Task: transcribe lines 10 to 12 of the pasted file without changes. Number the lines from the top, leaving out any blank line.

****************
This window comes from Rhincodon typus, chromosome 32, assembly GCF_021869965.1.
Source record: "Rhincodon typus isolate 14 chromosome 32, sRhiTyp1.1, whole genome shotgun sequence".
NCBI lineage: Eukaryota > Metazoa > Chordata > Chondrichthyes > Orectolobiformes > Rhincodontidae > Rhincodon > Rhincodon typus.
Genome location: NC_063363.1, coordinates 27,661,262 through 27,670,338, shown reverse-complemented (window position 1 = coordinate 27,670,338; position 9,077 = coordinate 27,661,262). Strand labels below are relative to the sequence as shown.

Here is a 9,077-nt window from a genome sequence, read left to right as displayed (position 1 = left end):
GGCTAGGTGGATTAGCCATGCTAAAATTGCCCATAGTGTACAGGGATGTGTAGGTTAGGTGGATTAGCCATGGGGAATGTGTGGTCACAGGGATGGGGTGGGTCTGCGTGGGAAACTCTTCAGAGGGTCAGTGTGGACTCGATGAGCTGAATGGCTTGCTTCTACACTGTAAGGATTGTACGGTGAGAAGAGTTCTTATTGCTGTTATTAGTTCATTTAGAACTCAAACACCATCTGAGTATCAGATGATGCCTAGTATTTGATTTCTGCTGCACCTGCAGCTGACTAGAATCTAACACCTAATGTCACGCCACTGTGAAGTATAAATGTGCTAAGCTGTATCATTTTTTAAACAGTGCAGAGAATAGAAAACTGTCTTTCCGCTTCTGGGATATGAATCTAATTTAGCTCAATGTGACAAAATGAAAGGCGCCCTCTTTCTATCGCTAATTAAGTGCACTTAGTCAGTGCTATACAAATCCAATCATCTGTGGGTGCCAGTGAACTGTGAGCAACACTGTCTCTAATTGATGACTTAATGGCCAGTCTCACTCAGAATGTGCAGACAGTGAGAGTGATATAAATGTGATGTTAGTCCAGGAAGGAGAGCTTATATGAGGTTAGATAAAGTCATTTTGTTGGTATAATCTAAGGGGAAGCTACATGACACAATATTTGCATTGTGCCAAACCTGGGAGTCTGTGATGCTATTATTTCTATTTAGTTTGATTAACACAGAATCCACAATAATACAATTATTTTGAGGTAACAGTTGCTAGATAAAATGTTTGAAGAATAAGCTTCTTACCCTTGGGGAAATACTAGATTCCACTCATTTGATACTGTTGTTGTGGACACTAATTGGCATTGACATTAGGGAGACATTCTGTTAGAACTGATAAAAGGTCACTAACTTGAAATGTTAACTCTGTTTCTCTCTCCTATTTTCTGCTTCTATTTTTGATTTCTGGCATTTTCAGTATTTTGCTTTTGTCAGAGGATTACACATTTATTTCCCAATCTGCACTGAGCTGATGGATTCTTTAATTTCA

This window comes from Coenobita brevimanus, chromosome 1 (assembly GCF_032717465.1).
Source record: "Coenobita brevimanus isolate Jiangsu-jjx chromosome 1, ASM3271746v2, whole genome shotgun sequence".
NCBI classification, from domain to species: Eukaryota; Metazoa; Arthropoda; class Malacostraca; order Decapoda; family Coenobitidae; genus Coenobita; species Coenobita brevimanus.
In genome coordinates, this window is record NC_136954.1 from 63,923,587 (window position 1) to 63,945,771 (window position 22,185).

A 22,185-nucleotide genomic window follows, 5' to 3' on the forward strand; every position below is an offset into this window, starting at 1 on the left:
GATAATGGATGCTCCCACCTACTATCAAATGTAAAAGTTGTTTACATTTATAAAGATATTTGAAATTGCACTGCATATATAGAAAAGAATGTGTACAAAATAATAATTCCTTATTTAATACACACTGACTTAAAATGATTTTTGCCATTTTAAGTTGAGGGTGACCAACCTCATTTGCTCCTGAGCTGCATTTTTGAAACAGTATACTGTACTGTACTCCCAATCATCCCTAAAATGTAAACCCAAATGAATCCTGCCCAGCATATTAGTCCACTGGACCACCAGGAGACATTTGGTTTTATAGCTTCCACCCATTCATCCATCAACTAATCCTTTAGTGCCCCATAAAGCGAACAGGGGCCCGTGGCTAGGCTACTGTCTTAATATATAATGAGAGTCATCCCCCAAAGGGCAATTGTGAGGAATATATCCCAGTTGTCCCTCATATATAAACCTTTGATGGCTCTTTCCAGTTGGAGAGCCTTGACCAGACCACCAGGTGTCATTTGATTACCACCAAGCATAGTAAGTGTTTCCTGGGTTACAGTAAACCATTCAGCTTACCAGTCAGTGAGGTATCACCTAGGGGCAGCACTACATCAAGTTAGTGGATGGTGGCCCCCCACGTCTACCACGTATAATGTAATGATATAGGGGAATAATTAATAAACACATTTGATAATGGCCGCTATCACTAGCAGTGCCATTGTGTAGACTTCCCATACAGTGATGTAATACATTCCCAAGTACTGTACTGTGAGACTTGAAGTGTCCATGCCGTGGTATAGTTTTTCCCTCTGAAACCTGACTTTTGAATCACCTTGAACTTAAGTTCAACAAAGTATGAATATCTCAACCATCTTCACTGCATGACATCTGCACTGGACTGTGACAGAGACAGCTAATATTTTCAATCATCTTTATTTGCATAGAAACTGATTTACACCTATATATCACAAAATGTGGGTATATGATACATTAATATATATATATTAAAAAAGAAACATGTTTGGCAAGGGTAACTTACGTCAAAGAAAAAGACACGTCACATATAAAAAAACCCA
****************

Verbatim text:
In genome coordinates, this window is record NC_136954.1 from 63,923,587 (window position 1) to 63,945,771 (window position 22,185).

A 22,185-nucleotide genomic window follows, 5' to 3' on the forward strand; every position below is an offset into this window, starting at 1 on the left:
GATAATGGATGCTCCCACCTACTATCAAATGTAAAAGTTGTTTACATTTATAAAGATATTTGAAATTGCACTGCATATATAGAAAAGAATGTGTACAAAATAATAATTCCTTATTTAATACACACTGACTTAAAATGATTTTTGCCATTTTAAGTTGAGGGTGACCAACCTCATTTGCTCCTGAGCTGCATTTTTGAAACAGTATACTGTACTGTACTCCCAATCATCCCTAAAATGTAAACCCAAATGAATCCTGCCCAGCATATTAGTCCACTGGACCACCAGGAGACATTTGGTTTTATAGCTTCCACCCATTCATCCATCAACTAATCCTTTAGTGCCCCATAAAGCGAACAGGGGCCCGTGGCTAGGCTACTGTCTTAATATATAATGAGAGTCATCCCCCAAAGGGCAATTGTGAGGAATATATCCCAGTTGTCCCTCATATATAAACCTTTGATGGCTCTTTCCAGTTGGAGAGCCTTGACCAGACCACCAGGTGTCATTTGATTACCACCAAGCATAGTAAGTGTTTCCTGGGTTACAGTAAACCATTCAGCTTACCAGTCAGTGAGGTATCACCTAGGGGCAGCACTACATCAAGTTAGTGGATGGTGGCCCCCCACGTCTACCACGTATAATGTAATGATATAGGGGAATAATTAATAAACACATTTGATAATGGCCGCTATCACTAGCAGTGCCATTGTGTAGACTTCCCATACAGTGATGTAATACATTCCCAAGTACTGTACTGTGAGACTTGAAGTGTCCATGCCGTGGTATAGTTTTTCCCTCTGAAACCTGACTTTTGAATCACCTTGAACTTAAGTTCAACAAAGTATGAATATCTCAACCATCTTCACTGCATGACATCTGCACTGGACTGTGACAGAGACAGCTAATATTTTCAATCATCTTTATTTGCATAGAAACTGATTTACACCTATATATCACAAAATGTGGGTATATGATACATTAATATATATATATTAAAAAAGAAACATGTTTGGCAAGGGTAACTTACGTCAAAGAAAAAGACACGTCACATATAAAAAAACCCA